Quest to the Forbidden Plateau
Rickard Berg checking the route to the Forbidden Plateau. © Paul Hart.
In December 2021, on the centenary of the Shackleton-Rowett Expedition, a group of eight intrepid explorers arrived at Portal Point in the northwestern Antarctic Peninsula. Named in honour of the ship Quest that Sir Ernest Shackleton had travelled south on a century earlier, the Antarctic Quest 21 expedition planned to collect rare and important climate data that would help researchers around the world.
As well as collect data, the team would battle the elements to haul equipment up steep slopes, cross the ominously named Forbidden Plateau and Green Glacier, reach and repair a malfunctioning GPS receiver at Foyn Point on the shores of the Weddell Sea and return back to Portal Point. A round trip of some 300 km that would reach altitudes over 2000 m. They had just over a month to complete this onerous task.
What was so special about Foyn Point? The GPS receiver here, along with a network of instruments, is vital to accurately measure ice loss and sea-level rise following the break-up of an ice shelf. When a heavy ice shelf melts and gets thinner, the land beneath will rise as the icy weight is lifted. Understanding this isostatic rebound is a key part of the research by Dr Pippa Whitehouse at Durham University.
The expedition team would also undertake meteorological observations for the NASA GLOBE Observer and GLOBE Programme as well as direct measurements of net snow accumulation for Prof Michiel van den Broeke at Utrecht University. These observations are essential to validate remote-sensing techniques for remote areas, which in turn leads to more accurate projections of sea-level rise. All of which is vital for monitoring climate change.
Snow samples collected during the expedition will be analysed by Drs Simon Ussher and Angela Milne at the University of Plymouth, who will investigate how long-range atmospheric transport of metals and accelerated snow and ice melt may affect the processes that influence carbon cycling in the Antarctic (project PICCOLO). In other words, how well the Antarctic Ocean is acting as a carbon pump.
But that wasn’t all the team planned to do on this challenging expedition. A host of scientific observations would keep them busy, such as measuring the daily UVB irradiance along the route of the expedition for Dr Andrew Smedley at the University of Manchester, and sample snow from remote areas for analysis by Dr Imogen Napper at the University of Plymouth to investigate whether long-range atmospheric microplastic transport has reached such remote locations far from direct human activities.
Unfortunately, the weather was not kind to the team. Daily reports filed by team leader, Paul Hart, provide a grim picture of the interplay between weather and the expedition’s progress. The team were on the outward leg of the route to Foyn Point between 14 December 2021 and 11 January 2022. During these 28 days, 13 of them were spent on the move. On 5 of those days, team members scouted routes without pulling loads; so equipment was only moved using pulks (Nordic sleds) on the other eight days. Bad weather affected the remaining 15 days, with conditions such as strong winds, heavy snow or mist causing dangerously low visibility and grounding the team .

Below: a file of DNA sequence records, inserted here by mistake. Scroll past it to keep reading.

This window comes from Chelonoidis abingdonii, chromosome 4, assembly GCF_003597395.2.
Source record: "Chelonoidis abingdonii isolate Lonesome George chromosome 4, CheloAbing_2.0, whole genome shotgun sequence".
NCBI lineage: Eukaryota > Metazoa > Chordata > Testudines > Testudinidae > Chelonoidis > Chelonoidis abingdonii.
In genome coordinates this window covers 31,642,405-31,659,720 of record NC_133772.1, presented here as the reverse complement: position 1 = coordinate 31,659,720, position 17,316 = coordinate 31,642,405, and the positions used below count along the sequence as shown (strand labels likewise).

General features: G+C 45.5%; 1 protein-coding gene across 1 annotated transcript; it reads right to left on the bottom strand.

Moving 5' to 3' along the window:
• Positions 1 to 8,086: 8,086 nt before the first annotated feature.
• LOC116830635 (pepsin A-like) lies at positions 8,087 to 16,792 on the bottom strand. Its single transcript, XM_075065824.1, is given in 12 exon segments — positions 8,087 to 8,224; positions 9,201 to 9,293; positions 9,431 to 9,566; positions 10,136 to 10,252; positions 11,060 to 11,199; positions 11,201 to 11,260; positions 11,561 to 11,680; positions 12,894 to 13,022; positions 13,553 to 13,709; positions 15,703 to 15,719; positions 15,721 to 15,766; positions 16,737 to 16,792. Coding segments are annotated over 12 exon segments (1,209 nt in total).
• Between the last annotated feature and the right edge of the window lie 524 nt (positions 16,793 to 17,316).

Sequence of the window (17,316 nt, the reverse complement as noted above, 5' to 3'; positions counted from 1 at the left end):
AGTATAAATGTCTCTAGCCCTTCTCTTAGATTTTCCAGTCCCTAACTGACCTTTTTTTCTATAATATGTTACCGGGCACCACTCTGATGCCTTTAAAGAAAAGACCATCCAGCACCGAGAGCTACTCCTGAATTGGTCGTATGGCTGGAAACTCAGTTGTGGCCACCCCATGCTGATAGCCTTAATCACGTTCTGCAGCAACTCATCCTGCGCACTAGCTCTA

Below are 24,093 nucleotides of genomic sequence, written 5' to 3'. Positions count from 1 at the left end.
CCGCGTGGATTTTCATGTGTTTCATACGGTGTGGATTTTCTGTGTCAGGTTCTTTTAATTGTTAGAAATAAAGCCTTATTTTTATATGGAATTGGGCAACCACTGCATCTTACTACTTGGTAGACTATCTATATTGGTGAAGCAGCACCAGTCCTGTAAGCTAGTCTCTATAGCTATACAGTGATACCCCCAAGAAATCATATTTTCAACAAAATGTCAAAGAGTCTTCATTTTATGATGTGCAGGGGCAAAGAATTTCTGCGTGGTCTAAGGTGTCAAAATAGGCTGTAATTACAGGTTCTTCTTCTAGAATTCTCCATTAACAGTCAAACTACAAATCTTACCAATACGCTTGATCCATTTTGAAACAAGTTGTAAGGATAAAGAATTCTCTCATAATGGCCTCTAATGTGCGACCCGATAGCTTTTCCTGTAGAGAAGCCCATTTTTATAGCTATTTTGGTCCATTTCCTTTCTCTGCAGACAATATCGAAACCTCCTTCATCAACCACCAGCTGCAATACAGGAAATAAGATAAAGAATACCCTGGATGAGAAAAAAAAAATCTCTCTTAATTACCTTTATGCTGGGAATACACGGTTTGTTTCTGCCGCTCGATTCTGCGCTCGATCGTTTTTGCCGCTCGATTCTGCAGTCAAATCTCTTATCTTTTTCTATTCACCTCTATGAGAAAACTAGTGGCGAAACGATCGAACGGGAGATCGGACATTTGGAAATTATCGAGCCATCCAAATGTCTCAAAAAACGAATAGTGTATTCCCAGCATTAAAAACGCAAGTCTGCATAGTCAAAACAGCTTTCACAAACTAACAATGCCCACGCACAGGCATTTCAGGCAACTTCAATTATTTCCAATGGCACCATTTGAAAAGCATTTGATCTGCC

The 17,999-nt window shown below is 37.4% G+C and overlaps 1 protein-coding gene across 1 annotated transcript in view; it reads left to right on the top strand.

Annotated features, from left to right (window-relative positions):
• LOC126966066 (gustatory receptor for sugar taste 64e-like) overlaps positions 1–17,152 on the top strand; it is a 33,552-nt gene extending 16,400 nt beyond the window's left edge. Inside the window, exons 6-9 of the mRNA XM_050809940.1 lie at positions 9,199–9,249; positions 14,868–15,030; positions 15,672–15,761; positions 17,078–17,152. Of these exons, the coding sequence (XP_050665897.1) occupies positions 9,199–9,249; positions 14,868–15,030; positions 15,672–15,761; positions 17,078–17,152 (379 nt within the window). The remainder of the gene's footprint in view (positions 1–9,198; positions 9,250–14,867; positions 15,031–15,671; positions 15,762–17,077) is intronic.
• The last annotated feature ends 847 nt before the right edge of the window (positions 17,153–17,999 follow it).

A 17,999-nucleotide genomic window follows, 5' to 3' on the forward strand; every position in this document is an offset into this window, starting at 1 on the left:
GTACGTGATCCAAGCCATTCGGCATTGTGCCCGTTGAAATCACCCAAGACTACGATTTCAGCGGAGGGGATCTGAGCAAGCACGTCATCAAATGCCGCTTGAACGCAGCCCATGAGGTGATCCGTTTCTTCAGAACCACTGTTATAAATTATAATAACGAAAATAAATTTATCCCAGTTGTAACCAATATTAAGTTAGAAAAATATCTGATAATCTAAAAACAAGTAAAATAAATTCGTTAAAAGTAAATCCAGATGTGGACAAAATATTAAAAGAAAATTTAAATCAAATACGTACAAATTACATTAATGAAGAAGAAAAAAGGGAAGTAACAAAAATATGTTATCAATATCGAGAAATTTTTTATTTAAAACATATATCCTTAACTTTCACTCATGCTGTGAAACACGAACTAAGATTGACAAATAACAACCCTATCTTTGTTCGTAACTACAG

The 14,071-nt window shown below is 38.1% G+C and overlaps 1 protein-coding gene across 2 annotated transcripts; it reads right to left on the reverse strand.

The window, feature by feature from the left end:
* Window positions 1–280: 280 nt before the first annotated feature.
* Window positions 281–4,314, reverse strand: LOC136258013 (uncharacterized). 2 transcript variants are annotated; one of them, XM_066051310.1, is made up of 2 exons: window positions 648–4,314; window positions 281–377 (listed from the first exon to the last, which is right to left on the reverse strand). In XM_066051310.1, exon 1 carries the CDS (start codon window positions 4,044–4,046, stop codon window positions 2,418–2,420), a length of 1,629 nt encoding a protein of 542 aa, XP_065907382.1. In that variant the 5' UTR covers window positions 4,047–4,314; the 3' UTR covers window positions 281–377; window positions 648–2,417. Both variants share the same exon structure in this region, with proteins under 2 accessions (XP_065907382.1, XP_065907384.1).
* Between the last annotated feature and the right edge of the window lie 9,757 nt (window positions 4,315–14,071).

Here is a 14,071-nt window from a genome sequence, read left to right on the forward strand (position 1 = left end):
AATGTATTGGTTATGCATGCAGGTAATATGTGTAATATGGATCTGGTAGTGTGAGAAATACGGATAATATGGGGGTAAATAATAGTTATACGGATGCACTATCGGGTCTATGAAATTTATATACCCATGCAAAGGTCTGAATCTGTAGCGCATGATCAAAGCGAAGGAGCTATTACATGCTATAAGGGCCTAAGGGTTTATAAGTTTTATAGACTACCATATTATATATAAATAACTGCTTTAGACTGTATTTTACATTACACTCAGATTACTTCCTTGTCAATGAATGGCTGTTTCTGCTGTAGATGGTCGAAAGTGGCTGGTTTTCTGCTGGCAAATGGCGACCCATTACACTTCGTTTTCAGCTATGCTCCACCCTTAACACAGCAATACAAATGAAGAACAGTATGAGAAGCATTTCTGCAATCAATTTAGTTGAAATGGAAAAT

The impact of bad weather
- Sunny conditions and "very warm" daytime temperatures, resulted in slushy, soft, wet snow that was unstable and increased the risk of crevasse falls and avalanches
- Wet snow refroze at night, which along with wind chill, resulted in hard surface conditions for skiing
- Heavy snowfall, frequent changes of wind direction and difficult terrain, which included some 30- and 40-degree slopes, increased the risk of unstable seracs and avalanches
- Gales and storm-force winds required the team to build protective snow walls around their camps. Nevertheless, tents required repeated repairs
- The distance covered was limited by the ability to move equipment on just over one day in five
- The Forbidden Plateau and Foyn Pont remained beyond reach
Was the bad weather typical for the time of year or just bad luck? Three team members with decades of experience working in the region provided the following, anecdotal, assessment:
“We collectively agree that the number of bad weather days during this expedition is unusual for this time of year. Our pre-expedition evaluation of weather conditions for this region provided us with a ‘one-day-in-four’ no-move day due to bad weather. Also of note is that the storm strengths provided by our forecasting tools are significantly underestimated, whereby the velocity predicted for gusts are more commonly accurate of the steady wind flow (this is not katabatic wind).”
They may not have achieved all their goals, but their experience on the ice has highlighted the changing nature of weather and climate, and the team are proud to contribute rare and valuable samples to aid climate change and pollution research. A scientific assessment of how the Antarctic weather conditions during their quest compared against long-term trends will, in time, be undertaken by meteorologists.
About the author
Dr Charlotte Braungardt is a freelance environmental scientist.
After over 20 years of experience in research and higher education at university, she founded Challenging Habitat to focus on environmental science communication, education and research.